In praise of Victorian fiction

I have recently gone back to reading some of the novels by Anthony Trollope. I read many – maybe most – of them just over 20 years ago, and I recently decided that the time was right to re-read some of my favourites. Trollope was an interesting author. After a very difficult childhood he eventually worked for the Post Office in Ireland, and during that time is thought to have invented the pillar box – the cylindrical post box that became ubiquitous in these islands. But he also started to write novels, and in the period that followed he became one of the most prolific Victorian novelists.

I am interested in Trollope because he was fascinated by ideas and how people with complex characters and complex lives could give effect to them. Partly because of his experience of his very lively mother (also a writer, and with whom he had a difficult relationship), many of Trollope’s strongest characters are women, and often they are women trying to achieve a degree of autonomy and respect in a society where that was not the norm.

Trollope does not quite have the exuberant style of Charles Dickens, or the romantic insights of Jane Austen, or the mystery of Wilkie Collins, or the gritty portrayal of working class society of Mrs Gaskell – but he does have the ability to demonstrate the tensions and complexities of Victorian society, and there is something honest about his writing.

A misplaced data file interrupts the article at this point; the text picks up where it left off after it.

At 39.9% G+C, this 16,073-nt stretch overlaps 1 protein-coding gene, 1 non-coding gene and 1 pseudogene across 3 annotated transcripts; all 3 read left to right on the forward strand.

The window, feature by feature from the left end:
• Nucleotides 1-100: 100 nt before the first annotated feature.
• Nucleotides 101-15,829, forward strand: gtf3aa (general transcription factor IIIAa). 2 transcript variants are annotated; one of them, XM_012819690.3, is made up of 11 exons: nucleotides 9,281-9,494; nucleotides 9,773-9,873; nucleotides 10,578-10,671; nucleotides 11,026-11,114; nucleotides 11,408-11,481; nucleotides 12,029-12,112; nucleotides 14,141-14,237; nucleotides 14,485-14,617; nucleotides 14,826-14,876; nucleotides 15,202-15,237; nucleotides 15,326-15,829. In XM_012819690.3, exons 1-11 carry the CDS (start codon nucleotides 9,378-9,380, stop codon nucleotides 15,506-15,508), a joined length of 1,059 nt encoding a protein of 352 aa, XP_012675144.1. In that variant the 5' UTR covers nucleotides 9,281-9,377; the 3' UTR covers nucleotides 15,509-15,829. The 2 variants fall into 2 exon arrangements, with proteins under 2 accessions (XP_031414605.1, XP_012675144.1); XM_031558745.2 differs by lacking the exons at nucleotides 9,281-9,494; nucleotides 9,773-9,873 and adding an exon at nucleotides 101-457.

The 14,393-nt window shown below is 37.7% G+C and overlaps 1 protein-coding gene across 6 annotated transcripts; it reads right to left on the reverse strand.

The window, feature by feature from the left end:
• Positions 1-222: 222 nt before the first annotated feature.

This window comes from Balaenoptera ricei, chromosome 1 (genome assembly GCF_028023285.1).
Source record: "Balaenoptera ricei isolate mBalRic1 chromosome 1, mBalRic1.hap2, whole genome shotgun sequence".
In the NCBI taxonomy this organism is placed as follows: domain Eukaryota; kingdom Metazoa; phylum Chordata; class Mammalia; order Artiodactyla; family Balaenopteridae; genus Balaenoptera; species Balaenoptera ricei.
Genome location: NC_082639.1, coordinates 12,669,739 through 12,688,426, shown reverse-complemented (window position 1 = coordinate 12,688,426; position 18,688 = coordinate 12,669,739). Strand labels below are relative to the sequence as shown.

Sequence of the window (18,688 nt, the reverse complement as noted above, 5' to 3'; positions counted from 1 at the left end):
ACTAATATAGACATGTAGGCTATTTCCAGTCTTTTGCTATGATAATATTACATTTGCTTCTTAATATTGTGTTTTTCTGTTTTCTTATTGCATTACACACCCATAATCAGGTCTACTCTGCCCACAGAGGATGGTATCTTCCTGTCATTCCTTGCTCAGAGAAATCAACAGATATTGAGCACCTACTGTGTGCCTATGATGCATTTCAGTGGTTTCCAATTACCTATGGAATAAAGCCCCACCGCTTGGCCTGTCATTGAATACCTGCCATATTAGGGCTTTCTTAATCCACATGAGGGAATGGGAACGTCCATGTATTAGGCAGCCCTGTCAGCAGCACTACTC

But more generally, I find that reading Victorian fiction doesn’t so much transport me back into history as tell me something about how we became the kind of society we have become. The great Victorian writers of fiction were important as analysts of social conditions and campaigners for solutions. Much of what they described and the ideas they allowed their characters to debate would still be relevant today. It seems to me to be right that Victorian fiction deserves to be read widely in this 21st century.

 

[I am delighted that there is a whole blog site on Victorian literature]

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